Another art controversy blows up
Every so many years, our community gets a sudden, big, explosion of an art controversy and, while not being experts in the field, we enjoy seeing so many eminent persons squabbling like mud wrestlers, basically calling each other all sorts of names. Good fun, except for the protagonists. In May 2016 Heritage Malta acquired for €75,000 a painting by Mattia Preti representing Apelles. This painting was bought through sale by auction at Artcurial Auction House (Paris). It was subsequently brought to Malta, studied, researched, conserved and restored before presenting it in an exhibition.
The painting depicts Apelles, the famous Greek painter from Classical Antiquity, painting Campaspe, Alexander the Great’s lover. It is also a self portrait, given that Apelles has Preti’s facial features.
This detail was noted by Preti’s biographer, Bernardo de Dominici, who makes direct reference to the painting by the artist.
A special exhibition at the National Museum of Archaeology was inaugurated by the Minister of Justice, Culture and Local Government Owen Bonnici, in the presence
of Chairman of Heritage Malta Joseph M. Buttigieg, CEO of Heritage Malta Kenneth Gambin, and Alexander Debono, Senior Curator Arts & Palaces. Minister Dr Owen Bonnici said the acquisition of this painting is in line with the Government’s policy to enhance the National Collection.
He also said that last year Heritage Malta spent almost €300,000 in acquisition of artefacts and paintings to enhance the National Collection.
Dr Bonnici emphasised the importance of such research projects, since they give further value to the collections. But then up popped up Professor Keith Sciberras who claimed this is not an original painting by Preti but a copy made by his ‘bottega’.The original painting, he said, is preserved by the Cottoner family in Spain.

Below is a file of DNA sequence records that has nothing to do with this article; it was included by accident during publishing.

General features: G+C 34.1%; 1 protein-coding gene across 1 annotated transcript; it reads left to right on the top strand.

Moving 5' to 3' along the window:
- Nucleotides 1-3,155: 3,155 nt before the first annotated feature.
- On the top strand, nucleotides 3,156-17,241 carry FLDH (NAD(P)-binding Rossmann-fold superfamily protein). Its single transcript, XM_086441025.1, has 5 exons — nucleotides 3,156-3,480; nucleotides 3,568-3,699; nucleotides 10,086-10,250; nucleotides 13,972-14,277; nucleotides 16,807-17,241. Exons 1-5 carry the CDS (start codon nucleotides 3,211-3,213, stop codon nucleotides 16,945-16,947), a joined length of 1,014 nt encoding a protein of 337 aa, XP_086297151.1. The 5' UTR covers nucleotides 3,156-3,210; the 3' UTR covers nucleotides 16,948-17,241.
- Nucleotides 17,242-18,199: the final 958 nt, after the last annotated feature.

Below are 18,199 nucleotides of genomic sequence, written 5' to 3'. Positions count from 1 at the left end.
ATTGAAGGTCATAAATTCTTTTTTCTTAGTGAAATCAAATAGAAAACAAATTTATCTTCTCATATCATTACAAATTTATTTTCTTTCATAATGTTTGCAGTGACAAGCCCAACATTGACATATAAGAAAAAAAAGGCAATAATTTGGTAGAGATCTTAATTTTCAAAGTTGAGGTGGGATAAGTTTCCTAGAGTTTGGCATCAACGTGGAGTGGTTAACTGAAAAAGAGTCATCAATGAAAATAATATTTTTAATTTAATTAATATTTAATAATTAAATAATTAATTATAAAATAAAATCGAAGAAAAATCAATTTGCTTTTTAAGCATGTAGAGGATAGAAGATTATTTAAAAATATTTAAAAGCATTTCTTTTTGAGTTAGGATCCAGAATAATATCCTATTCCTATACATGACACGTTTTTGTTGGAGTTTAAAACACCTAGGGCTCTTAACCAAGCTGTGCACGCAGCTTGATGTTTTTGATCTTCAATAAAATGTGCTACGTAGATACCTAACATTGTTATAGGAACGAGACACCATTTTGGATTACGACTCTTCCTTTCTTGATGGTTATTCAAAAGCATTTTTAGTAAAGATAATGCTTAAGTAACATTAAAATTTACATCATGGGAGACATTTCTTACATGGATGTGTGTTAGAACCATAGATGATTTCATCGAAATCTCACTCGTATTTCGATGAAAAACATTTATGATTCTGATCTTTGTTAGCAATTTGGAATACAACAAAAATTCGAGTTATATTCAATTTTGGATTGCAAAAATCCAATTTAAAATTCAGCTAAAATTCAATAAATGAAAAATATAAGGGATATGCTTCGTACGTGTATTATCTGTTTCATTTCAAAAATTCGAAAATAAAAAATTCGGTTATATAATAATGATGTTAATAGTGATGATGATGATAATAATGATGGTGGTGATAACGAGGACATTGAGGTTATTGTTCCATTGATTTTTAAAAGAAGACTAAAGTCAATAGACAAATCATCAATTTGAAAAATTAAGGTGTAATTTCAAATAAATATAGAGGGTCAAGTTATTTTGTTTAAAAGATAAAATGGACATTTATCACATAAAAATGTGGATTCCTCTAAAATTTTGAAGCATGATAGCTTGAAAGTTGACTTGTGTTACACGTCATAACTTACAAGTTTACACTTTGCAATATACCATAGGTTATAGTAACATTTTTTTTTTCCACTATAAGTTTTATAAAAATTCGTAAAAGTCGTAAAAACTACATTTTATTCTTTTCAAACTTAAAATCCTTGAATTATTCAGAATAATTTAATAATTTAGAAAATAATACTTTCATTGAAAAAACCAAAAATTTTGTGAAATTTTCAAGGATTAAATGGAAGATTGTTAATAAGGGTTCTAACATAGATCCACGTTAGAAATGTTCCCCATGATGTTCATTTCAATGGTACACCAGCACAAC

There are two known copies of this painting, one of which was cut up in three parts, one of which is the one purchased by Heritage Malta, another part in a museum in Ariccia, outside Rome and another one in a private collection outside Malta.
These copies were made by the Preti ‘bottega’, hence not by the artist himself. Another full size workshop replica (also cut down) is preserved in a private collection in Malta.
Battle was thus engaged and it remains without a clear victor.
TVM quoted the foremost expert on Preti, Professor John Spike and well-known Italian art expert Vittorio Sgarbi to vouch that Preti is the author. Another expert who pitched in was Judge Giovanni Bonello, who counselled the purchase.
Professor Sciberras remains unpersuaded, and Giuseppe Schembri Bonaci pointed out that TVM did not get a direct quote from Sgarbi or Spike.
This is not the first time (and probably will not be the last time) that we get these huge art controversies in Malta. A few years back we had the Caravaggio centenary and we suddenly had two competing exhibitions with snide accusations between them of which were real Caravaggio paintings and which were almost fake, or at least marginally Caravaggisti.